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ABSTRACT: The aim of the study is to assess the effectiveness of an intervention to improve the compliance with hand hygiene (HH) and the detection of factors associated with non-compliance.
A before and after intervention study with two cross-sectional and direct observations of HH compliance was performed. The intervention was targeted at all the health workers and hospital departments directly related with patients and their healthcare environment. One hundred and sixty observation periods were included in each cross-sectional observation, accounting for a total of 5,245 observed opportunities of HH among 947 health workers.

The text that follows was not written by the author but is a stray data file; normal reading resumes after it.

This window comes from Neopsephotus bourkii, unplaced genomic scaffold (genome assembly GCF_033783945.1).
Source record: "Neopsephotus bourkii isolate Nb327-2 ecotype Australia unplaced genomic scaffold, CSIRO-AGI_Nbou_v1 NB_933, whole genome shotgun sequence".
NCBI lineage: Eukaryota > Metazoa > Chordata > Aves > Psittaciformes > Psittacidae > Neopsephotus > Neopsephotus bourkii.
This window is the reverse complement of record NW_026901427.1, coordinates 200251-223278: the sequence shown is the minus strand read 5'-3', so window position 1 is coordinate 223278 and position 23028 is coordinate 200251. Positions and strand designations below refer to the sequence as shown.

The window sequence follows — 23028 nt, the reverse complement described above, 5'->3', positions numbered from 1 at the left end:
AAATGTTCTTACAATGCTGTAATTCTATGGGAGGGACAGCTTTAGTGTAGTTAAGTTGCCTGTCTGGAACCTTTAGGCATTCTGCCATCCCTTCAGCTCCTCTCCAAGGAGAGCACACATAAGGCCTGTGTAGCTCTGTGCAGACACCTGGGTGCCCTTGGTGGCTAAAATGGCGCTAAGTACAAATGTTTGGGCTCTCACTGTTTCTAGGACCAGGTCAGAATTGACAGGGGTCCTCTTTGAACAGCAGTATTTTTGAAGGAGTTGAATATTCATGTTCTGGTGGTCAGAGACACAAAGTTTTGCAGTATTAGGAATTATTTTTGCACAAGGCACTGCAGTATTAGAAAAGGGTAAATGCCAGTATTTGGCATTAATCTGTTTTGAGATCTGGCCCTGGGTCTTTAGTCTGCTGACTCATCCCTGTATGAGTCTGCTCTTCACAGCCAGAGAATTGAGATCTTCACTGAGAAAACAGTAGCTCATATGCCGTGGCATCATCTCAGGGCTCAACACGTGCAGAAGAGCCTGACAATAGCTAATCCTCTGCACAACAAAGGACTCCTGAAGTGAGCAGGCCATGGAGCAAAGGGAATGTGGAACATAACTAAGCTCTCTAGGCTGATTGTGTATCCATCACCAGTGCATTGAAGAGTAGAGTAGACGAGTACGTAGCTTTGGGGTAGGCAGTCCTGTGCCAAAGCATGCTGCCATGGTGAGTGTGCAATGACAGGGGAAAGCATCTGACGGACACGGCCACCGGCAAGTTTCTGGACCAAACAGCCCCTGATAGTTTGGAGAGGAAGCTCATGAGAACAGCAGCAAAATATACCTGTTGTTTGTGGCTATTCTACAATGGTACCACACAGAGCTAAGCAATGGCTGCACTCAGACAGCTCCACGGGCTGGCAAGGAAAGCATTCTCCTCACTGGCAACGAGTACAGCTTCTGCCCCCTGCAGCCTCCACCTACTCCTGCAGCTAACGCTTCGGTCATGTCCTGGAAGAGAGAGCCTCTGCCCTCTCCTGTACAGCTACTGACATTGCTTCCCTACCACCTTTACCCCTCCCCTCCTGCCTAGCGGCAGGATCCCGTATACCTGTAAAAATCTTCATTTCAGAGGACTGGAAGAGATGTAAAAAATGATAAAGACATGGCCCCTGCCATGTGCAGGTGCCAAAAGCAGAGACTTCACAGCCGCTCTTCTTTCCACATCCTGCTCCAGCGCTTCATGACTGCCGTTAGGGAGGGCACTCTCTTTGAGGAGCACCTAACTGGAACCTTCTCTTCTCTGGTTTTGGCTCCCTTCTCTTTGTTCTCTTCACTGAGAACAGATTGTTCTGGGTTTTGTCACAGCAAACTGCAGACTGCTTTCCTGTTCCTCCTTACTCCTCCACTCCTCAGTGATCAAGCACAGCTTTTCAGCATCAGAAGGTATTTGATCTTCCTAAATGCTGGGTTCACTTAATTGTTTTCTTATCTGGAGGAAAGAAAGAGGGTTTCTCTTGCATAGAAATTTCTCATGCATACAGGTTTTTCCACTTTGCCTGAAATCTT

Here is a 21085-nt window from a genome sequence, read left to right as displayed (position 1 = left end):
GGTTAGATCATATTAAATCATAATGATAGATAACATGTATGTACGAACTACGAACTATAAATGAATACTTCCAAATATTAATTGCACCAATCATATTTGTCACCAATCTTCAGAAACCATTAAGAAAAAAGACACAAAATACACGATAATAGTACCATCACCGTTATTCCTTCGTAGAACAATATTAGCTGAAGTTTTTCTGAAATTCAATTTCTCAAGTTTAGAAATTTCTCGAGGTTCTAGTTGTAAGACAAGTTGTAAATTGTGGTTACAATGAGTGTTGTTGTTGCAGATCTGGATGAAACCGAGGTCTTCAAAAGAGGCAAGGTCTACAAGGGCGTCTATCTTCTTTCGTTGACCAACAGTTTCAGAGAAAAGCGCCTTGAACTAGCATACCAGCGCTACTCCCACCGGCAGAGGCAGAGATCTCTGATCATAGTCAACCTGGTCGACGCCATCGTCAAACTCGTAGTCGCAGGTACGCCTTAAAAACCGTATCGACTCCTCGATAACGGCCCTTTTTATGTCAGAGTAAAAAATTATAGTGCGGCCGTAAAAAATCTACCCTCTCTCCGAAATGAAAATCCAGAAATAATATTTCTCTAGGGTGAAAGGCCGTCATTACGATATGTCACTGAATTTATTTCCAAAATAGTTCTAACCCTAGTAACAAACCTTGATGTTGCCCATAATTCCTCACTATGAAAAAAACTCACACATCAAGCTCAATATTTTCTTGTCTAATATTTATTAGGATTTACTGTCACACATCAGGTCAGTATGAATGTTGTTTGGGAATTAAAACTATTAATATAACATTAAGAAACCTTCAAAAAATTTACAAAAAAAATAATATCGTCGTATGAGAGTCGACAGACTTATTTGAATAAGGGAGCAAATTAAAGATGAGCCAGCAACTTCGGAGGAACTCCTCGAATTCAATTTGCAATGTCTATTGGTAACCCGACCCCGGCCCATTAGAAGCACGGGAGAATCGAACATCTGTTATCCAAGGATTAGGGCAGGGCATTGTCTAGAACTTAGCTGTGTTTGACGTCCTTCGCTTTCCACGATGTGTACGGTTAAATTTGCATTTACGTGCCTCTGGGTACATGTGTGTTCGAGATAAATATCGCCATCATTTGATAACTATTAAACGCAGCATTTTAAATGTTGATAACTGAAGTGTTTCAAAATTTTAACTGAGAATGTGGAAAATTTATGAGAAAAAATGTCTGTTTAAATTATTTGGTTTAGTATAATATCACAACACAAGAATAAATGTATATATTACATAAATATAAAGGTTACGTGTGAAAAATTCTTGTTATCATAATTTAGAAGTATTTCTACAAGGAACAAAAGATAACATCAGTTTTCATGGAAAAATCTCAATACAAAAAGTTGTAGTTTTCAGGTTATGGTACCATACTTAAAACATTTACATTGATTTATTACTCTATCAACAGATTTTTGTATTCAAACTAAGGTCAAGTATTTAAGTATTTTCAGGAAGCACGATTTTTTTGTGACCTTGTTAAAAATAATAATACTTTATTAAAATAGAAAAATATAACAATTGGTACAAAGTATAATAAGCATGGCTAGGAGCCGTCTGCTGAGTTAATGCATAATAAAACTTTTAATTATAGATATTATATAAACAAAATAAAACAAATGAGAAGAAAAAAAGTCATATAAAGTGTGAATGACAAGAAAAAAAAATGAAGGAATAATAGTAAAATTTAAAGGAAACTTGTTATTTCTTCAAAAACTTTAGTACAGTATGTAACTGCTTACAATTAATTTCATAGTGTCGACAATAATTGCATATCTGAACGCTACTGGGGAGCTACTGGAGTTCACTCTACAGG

Hand hygiene compliance showed a significant increase of 7.7% (95% CI: 5.5-9.9; P<.001) with a pre-intervention and post-intervention HH compliance of 17.4% (95% CI: 16.0-18.9) and 25.5% (95% CI: 23.5-26.9), respectively. The following variables showed an independent association with the non-compliance of HH: morning shift (0.32; 95% CI: 0.24-0.42), being a nurse (OR: 0.44; 95%CI: 0.29-0.65), working in an intensive care unit (OR: 0.14: 95%CI: 0.10-0.18), non-use of gloves (OR:0.58: 95% CI:0.48-0.69), observed opportunities of HH arising after high risk contact (OR:0.30: 95% CI: 0.22-0.41) and after low risk contact (OR:0.43: 95% CI:0.32-0.58).
The intervention has independently and significantly improved hand hygiene in the hospital. Multimodal strategies need to be designed in healthcare settings in order to increase HH compliance among health workers.
Revista de calidad asistencial: organo de la Sociedad Española de Calidad Asistencial 11/2011; 27(1):3-10.